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WORKBENCH

The tiger crews are reloading

08/29/2018

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The 56-calibre long 8.8 cm KwK 36 was chosen for the Tiger. A combination of a flat trajectory from the high muzzle velocity and precision from Leitz Turmzielfernrohr TZF 9b sight (later replaced by the monocular TZF 9c) made it very accurate. In British wartime firing trials, five successive hits were scored on a 410 by 460 mm (16 by 18 in) target at a range of 1,100 metres (3,600 ft). Compared with the other contemporary German tank guns, the 8.8 cm KwK 36 had superior penetration to the 7.5 cm KwK 40 on the Sturmgeschütz III and Panzer IV but inferior to the 7.5 cm KwK 42 on the Panther tank under ranges of 2,500 metres. At greater ranges, the 8.8 cm KwK 36 was superior in penetration and accuracy.

The ammunition for the Tiger had electrically fired primers. Four types of ammunition were available but not all were fully available; the PzGr 40 shell used tungsten, which was in short supply as the war progressed.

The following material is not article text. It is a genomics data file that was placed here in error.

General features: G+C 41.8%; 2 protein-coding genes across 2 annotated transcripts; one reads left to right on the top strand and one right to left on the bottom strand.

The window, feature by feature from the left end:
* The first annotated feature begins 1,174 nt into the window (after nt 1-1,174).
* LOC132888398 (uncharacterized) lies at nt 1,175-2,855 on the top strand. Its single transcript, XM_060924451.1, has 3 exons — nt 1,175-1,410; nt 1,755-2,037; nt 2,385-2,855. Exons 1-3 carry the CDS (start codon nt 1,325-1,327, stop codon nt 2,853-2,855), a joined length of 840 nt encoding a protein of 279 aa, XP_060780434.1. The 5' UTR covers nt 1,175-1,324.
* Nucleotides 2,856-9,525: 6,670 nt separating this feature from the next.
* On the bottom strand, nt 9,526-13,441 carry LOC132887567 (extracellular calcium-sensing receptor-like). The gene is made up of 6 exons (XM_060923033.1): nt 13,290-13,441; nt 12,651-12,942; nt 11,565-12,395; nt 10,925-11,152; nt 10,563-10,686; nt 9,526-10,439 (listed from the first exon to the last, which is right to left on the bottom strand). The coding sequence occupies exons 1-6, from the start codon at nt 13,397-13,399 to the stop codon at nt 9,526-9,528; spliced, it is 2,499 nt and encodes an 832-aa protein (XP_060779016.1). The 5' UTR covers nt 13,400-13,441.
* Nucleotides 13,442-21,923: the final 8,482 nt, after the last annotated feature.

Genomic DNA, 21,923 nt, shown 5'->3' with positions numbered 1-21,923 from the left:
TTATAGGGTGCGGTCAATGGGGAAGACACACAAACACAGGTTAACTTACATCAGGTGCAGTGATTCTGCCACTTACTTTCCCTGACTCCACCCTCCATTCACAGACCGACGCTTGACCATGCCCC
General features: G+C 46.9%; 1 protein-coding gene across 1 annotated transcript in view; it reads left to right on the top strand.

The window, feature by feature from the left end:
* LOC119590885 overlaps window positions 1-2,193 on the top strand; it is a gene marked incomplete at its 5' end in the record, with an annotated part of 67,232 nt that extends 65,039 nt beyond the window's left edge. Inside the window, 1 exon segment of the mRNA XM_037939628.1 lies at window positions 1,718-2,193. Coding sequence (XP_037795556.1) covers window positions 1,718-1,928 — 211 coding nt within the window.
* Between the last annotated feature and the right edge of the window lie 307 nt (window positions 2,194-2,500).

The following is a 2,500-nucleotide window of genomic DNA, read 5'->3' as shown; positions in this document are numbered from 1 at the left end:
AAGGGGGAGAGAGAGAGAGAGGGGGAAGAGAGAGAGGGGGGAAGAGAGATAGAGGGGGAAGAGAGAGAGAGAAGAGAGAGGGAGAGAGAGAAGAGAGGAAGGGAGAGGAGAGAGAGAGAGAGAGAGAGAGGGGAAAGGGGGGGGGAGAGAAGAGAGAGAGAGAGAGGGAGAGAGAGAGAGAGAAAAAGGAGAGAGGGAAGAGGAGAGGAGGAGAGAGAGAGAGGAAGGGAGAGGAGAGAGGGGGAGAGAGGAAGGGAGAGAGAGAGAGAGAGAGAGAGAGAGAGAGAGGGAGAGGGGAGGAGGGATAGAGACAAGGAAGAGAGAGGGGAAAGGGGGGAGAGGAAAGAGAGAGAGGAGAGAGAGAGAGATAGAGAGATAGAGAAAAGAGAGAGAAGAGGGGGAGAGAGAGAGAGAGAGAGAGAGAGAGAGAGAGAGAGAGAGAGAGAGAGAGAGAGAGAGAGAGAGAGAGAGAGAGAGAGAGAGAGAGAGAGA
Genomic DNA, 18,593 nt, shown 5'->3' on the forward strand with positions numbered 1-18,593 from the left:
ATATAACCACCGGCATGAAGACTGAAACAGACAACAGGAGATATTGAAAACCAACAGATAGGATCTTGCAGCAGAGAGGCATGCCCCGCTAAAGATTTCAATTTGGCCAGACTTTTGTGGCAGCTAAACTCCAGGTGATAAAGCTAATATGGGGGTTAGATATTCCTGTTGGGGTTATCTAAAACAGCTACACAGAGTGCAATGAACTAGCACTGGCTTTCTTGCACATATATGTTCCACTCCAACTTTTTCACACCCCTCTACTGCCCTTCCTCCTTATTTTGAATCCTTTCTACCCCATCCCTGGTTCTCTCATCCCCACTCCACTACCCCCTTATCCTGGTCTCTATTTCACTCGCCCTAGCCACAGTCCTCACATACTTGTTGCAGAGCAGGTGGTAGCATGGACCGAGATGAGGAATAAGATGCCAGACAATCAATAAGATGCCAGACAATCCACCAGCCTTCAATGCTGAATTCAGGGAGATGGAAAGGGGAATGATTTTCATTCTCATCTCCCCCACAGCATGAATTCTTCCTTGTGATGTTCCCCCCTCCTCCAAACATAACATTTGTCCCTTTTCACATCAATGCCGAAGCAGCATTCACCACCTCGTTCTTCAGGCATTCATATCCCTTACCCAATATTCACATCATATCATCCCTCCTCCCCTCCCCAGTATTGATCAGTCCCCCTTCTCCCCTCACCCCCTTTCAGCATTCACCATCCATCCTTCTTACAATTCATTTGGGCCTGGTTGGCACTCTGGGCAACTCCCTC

The tiger crews are reloading

08/29/2018

workbench-feature-image-01

The 56-calibre long 8.8 cm KwK 36 was chosen for the Tiger. A combination of a flat trajectory from the high muzzle velocity and precision from Leitz Turmzielfernrohr TZF 9b sight (later replaced by the monocular TZF 9c) made it very accurate. In British wartime firing trials, five successive hits were scored on a 410 by 460 mm (16 by 18 in) target at a range of 1,100 metres (3,600 ft). Compared with the other contemporary German tank guns, the 8.8 cm KwK 36 had superior penetration to the 7.5 cm KwK 40 on the Sturmgeschütz III and Panzer IV but inferior to the 7.5 cm KwK 42 on the Panther tank under ranges of 2,500 metres. At greater ranges, the 8.8 cm KwK 36 was superior in penetration and accuracy.

The ammunition for the Tiger had electrically fired primers. Four types of ammunition were available but not all were fully available; the PzGr 40 shell used tungsten, which was in short supply as the war progressed.